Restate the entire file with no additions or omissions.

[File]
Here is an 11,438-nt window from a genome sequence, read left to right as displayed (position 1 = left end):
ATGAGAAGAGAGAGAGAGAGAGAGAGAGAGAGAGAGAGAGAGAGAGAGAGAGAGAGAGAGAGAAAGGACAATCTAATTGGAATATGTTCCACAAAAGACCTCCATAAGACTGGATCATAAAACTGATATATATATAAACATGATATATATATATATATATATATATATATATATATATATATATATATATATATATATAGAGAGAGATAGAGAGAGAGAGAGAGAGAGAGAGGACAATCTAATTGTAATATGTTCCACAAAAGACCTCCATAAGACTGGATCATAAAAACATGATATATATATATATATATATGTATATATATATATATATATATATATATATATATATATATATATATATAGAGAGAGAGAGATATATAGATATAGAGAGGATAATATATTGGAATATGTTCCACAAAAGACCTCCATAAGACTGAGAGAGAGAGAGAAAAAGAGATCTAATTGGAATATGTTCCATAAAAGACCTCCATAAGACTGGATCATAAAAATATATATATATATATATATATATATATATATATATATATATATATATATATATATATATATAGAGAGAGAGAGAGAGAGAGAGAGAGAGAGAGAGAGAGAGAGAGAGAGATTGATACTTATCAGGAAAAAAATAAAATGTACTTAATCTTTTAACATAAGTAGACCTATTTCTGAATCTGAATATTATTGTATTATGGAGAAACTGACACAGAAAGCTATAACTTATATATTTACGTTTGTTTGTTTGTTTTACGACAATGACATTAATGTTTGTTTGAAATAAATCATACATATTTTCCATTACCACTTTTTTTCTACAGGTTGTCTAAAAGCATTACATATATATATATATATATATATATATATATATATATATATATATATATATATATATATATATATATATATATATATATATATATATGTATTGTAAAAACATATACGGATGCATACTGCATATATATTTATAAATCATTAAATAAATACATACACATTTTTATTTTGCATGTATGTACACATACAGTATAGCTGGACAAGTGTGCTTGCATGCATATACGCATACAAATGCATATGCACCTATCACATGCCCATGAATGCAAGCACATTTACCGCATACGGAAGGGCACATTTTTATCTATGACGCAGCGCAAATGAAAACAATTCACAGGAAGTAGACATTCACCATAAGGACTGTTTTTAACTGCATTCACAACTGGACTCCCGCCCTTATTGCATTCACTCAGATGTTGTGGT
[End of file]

Here is an 11,438-nt window from a genome sequence, read left to right as displayed (position 1 = left end):
ATGAGAAGAGAGAGAGAGAGAGAGAGAGAGAGAGAGAGAGAGAGAGAGAGAGAGAGAGAGAGAAAGGACAATCTAATTGGAATATGTTCCACAAAAGACCTCCATAAGACTGGATCATAAAACTGATATATATATAAACATGATATATATATATATATATATATATATATATATATATATATATATATATATATATATAGAGAGAGATAGAGAGAGAGAGAGAGAGAGAGAGGACAATCTAATTGTAATATGTTCCACAAAAGACCTCCATAAGACTGGATCATAAAAACATGATATATATATATATATATATGTATATATATATATATATATATATATATATATATATATATATATATATAGAGAGAGAGAGATATATAGATATAGAGAGGATAATATATTGGAATATGTTCCACAAAAGACCTCCATAAGACTGAGAGAGAGAGAGAAAAAGAGATCTAATTGGAATATGTTCCATAAAAGACCTCCATAAGACTGGATCATAAAAATATATATATATATATATATATATATATATATATATATATATATATATATATATATATATATAGAGAGAGAGAGAGAGAGAGAGAGAGAGAGAGAGAGAGAGAGAGAGAGATTGATACTTATCAGGAAAAAAATAAAATGTACTTAATCTTTTAACATAAGTAGACCTATTTCTGAATCTGAATATTATTGTATTATGGAGAAACTGACACAGAAAGCTATAACTTATATATTTACGTTTGTTTGTTTGTTTTACGACAATGACATTAATGTTTGTTTGAAATAAATCATACATATTTTCCATTACCACTTTTTTTCTACAGGTTGTCTAAAAGCATTACATATATATATATATATATATATATATATATATATATATATATATATATATATATATATATATATATATATATATATATATATATATGTATTGTAAAAACATATACGGATGCATACTGCATATATATTTATAAATCATTAAATAAATACATACACATTTTTATTTTGCATGTATGTACACATACAGTATAGCTGGACAAGTGTGCTTGCATGCATATACGCATACAAATGCATATGCACCTATCACATGCCCATGAATGCAAGCACATTTACCGCATACGGAAGGGCACATTTTTATCTATGACGCAGCGCAAATGAAAACAATTCACAGGAAGTAGACATTCACCATAAGGACTGTTTTTAACTGCATTCACAACTGGACTCCCGCCCTTATTGCATTCACTCAGATGTTGTGGT